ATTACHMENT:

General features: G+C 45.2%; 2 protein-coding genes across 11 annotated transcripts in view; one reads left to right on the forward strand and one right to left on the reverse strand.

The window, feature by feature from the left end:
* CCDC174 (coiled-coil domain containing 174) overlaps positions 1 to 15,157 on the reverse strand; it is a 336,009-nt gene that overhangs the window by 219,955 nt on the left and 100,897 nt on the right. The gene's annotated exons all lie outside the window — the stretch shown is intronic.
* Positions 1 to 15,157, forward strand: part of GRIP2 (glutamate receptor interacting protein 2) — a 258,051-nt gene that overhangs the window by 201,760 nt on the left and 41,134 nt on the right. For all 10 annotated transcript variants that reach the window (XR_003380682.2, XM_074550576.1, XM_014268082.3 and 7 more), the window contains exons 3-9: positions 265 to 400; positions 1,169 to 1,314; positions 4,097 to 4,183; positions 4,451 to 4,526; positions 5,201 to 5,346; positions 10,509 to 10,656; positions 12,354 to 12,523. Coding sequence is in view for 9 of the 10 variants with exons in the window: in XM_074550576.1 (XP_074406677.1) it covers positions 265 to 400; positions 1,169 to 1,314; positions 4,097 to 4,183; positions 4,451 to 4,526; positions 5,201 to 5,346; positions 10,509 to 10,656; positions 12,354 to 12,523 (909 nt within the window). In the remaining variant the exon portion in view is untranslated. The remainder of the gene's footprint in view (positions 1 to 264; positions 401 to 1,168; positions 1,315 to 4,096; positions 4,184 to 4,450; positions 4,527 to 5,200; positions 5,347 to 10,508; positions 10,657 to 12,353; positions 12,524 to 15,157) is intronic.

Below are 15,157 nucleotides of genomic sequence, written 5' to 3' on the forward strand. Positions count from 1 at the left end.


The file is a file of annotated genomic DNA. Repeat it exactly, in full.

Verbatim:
General features: G+C 45.2%; 2 protein-coding genes across 11 annotated transcripts in view; one reads left to right on the forward strand and one right to left on the reverse strand.

The window, feature by feature from the left end:
* CCDC174 (coiled-coil domain containing 174) overlaps positions 1 to 15,157 on the reverse strand; it is a 336,009-nt gene that overhangs the window by 219,955 nt on the left and 100,897 nt on the right. The gene's annotated exons all lie outside the window — the stretch shown is intronic.
* Positions 1 to 15,157, forward strand: part of GRIP2 (glutamate receptor interacting protein 2) — a 258,051-nt gene that overhangs the window by 201,760 nt on the left and 41,134 nt on the right. For all 10 annotated transcript variants that reach the window (XR_003380682.2, XM_074550576.1, XM_014268082.3 and 7 more), the window contains exons 3-9: positions 265 to 400; positions 1,169 to 1,314; positions 4,097 to 4,183; positions 4,451 to 4,526; positions 5,201 to 5,346; positions 10,509 to 10,656; positions 12,354 to 12,523. Coding sequence is in view for 9 of the 10 variants with exons in the window: in XM_074550576.1 (XP_074406677.1) it covers positions 265 to 400; positions 1,169 to 1,314; positions 4,097 to 4,183; positions 4,451 to 4,526; positions 5,201 to 5,346; positions 10,509 to 10,656; positions 12,354 to 12,523 (909 nt within the window). In the remaining variant the exon portion in view is untranslated. The remainder of the gene's footprint in view (positions 1 to 264; positions 401 to 1,168; positions 1,315 to 4,096; positions 4,184 to 4,450; positions 4,527 to 5,200; positions 5,347 to 10,508; positions 10,657 to 12,353; positions 12,524 to 15,157) is intronic.

Below are 15,157 nucleotides of genomic sequence, written 5' to 3' on the forward strand. Positions count from 1 at the left end.